Doctors have reported that partial or total loss of the sense of smell is often an early symptom of infection with SARS-CoV-2, the virus that causes COVID-19. Now, researchers reporting in ACS Chemical Neuroscience have shown that in mice, two proteins required for SARS-CoV-2 entry are produced by cells of the nasal cavity that contribute to odor detection. Moreover, larger amounts of the proteins are made in older animals than in younger ones.
The new coronavirus still holds many secrets, one of which is how it can cause loss of smell—even in infected people who have no other COVID-19 symptoms. SARS-CoV-2 hijacks two proteins to invade human cells: the cell surface receptor ACE2 and the protease TMPRSS2. However, scientists still aren’t sure which cells in the olfactory epithelium (the tissue lining the nasal cavity) express these proteins and could potentially be infected by the virus.
Finding out could help explain symptoms and aid in the development of more accurate diagnostic tests. So Rafal Butowt and colleagues studied the proteins’ expression in mice and how their levels change with age.
Using several methods, the researchers found that ACE2 and TMPRSS2 are expressed in sustentacular cells—cells of the nose that help transfer odors from the air to neurons. Older mice made more of the two proteins in nasal cells than younger mice. If also true in humans, this result could explain why older people are more susceptible to SARS-CoV-2, the researchers say. They also note that future studies should examine whether sustentacular cells can pass the virus to neurons, which could provide SARS-CoV-2 a route to infect the brain.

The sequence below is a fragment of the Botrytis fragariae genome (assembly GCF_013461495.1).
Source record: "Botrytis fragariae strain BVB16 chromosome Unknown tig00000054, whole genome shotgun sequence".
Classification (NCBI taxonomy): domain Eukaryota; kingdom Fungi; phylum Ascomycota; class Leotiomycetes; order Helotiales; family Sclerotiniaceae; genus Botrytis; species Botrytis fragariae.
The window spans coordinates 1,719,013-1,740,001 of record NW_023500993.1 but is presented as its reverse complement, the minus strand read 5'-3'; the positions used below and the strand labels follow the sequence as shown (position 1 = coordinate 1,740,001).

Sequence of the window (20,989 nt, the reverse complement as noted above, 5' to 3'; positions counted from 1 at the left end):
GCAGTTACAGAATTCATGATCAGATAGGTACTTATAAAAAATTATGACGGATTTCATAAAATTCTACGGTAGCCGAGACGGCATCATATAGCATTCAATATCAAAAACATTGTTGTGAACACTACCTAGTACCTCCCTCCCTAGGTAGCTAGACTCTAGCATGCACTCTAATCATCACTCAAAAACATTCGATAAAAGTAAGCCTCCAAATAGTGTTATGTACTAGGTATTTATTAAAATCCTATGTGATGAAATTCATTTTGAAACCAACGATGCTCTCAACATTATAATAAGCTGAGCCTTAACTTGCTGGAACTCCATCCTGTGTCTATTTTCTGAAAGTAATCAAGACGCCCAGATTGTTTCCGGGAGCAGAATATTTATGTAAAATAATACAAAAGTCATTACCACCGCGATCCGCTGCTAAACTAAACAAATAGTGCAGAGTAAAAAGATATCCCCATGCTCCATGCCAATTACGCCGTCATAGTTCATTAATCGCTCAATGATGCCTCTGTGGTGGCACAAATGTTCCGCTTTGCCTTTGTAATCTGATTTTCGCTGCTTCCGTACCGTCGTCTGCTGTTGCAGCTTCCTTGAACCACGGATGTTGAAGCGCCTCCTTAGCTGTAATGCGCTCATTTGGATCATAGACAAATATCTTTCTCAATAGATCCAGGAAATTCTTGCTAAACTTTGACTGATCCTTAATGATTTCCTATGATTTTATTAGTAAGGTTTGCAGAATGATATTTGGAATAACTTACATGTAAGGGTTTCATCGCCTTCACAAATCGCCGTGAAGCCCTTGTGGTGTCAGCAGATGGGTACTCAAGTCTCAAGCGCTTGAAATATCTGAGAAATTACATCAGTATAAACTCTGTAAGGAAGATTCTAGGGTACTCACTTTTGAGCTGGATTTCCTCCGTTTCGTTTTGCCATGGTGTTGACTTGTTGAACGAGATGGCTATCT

Russia creates its own humanized mice to test COVID-19 vaccines and drugs
Katarzyna Bilinska et al. Expression of the SARS-CoV-2 Entry Proteins, ACE2 and TMPRSS2, in Cells of the Olfactory Epithelium: Identification of Cell Types and Trends with Age., ACS Chemical Neuroscience (2020). DOI: 10.1021/acschemneuro.0c00210
Exploring why some COVID-19 patients lose their sense of smell (2020, May 11)
retrieved 11 May 2020
This document is subject to copyright. Apart from any fair dealing for the purpose of private study or research, no
part may be reproduced without the written permission. The content is provided for information purposes only.
- COVID case rates hit new high for England, study finds - April 7, 2022
- Govt’s focus on affordable healthcare ensured significant savings for poor, middle class: PM Modi - April 7, 2022
- SRL Diagnostics and Skye Air Mobility collaborate to transport pathology samples using drone logistics - April 6, 2022
- Healthineers sets up new production line of CT scanners in Bengaluru under PLI scheme - April 6, 2022
- Lupin inks licensing pact with Alvion to market drugs in Southeast Asia - April 6, 2022
- Yoga Mahotsav: Ayush Ministry to organise event to demonstrate common yoga on World Health Day - April 6, 2022
- LordsMed forays into the medtech space with launch of health ATMs ‘Lords Sehat’ - April 5, 2022
- ‘Friendly viruses’ can be the next big thing in the history of medical research and more - April 5, 2022
- No setback to Bharat Biotech even as WHO suspends Covaxin UN supply: Sources - April 4, 2022
- Govt panel recommends Serum’s Covovax dose for kids aged 12 and above - April 4, 2022